What Happens When There's Ridiculous Fog in Iqaluit for 11 Days Straight


Fog in Iqaluit header photo by Teresa Tufts.

In case you missed it, the City of Iqaluit has been having it's coldest, wettest summer in years. How cold? Well, we haven't even hit double digits yet this year.

And the record-breaking doesn't stop there. The coldness and wetness have conspired to create a dense fog in Iqaluit that has lasted for over a week.

So what happens to a remote, fly-in-only Arctic town with dated comms infrastructure when it's encased in a cloud of teeny water droplets suspended in the atmosphere that obscures visibility and signals? Well...

The Internet stops working.

Don't worry: A combination of crappy 3G, blackberry hotspots, and pure patience kept this blog's social media and posts on track.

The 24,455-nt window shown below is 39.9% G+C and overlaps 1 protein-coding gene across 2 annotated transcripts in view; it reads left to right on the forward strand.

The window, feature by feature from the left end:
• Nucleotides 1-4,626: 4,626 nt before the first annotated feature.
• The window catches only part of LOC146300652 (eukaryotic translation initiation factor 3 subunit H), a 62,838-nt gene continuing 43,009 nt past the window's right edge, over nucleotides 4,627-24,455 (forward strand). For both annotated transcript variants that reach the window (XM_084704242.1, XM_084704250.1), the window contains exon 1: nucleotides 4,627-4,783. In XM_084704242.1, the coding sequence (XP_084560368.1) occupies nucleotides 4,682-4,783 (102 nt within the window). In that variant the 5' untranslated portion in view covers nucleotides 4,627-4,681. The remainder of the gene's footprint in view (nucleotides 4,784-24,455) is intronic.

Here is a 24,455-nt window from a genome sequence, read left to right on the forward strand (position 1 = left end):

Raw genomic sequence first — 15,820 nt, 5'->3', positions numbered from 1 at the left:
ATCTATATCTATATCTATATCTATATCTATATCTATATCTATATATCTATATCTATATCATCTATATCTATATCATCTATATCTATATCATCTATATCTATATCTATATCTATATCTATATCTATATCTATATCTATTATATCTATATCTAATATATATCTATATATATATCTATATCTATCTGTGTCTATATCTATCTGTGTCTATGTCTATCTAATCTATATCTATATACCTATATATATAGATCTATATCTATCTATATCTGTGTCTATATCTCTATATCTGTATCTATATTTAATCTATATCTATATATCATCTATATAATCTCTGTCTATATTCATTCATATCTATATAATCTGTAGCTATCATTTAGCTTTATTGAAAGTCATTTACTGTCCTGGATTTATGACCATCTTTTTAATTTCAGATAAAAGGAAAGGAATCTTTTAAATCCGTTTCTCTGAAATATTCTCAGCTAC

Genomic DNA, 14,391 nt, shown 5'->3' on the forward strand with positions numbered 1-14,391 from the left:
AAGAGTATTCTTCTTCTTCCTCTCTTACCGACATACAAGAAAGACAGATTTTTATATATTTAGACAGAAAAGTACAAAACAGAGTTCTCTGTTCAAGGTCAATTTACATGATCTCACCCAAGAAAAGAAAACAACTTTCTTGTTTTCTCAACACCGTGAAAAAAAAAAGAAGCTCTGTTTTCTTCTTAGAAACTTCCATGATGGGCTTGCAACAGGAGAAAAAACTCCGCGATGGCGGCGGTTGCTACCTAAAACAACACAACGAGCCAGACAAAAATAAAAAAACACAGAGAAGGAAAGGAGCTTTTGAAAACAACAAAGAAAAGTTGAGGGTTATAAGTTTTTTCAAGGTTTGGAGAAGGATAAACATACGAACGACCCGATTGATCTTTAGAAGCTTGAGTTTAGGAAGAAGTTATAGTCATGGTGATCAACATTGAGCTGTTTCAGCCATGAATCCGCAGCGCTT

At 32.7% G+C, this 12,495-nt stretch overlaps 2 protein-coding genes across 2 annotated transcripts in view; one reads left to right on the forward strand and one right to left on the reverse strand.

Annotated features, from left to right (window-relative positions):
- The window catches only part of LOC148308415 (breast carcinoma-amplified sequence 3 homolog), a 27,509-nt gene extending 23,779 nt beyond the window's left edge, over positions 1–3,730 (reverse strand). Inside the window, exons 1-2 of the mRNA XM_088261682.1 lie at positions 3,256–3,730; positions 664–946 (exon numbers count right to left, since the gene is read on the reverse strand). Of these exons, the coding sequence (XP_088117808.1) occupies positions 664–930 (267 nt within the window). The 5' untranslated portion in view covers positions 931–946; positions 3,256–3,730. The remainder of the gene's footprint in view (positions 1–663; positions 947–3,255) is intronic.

The article is called "Why Nunavut's Internet is failing to load."

Everyone goes inside.

Well, almost everyone:

And these guys came up from Ottawa!

Ships can't get into Frobisher Bay...

No Icebreaker means no sealift, which means Christmas in July is postponed.

... and flights can't take off or land.

Remember: Iqaluit is a fly-in only community, meaning delivery of almost everything comes to us by plane, or in the summer months, by boat. So if planes and boats can't come in...

The grocery store runs out of fresh food.

Local businesses are hindered.

We've also heard that the Astro Theatre (Nunavut's only theatre!) hasn't been able to update its movie selection because the reels are still down south.

Still, people get their hopes up for better weather...

The human spirit is indomitable.

...and then they are crushed.

Others think back to better times.

You know you live in Nunavut when...

But in true Northern form, Iqalummiut take advantage of opportunities as they arise.

Hopefully we didn't use up all of that positive spirit; we're slated to have rain and fog in Iqaluit for another five days.

Has the fog in Iqaluit affected your summer plans? Let us know in the comments or check us out on Facebook!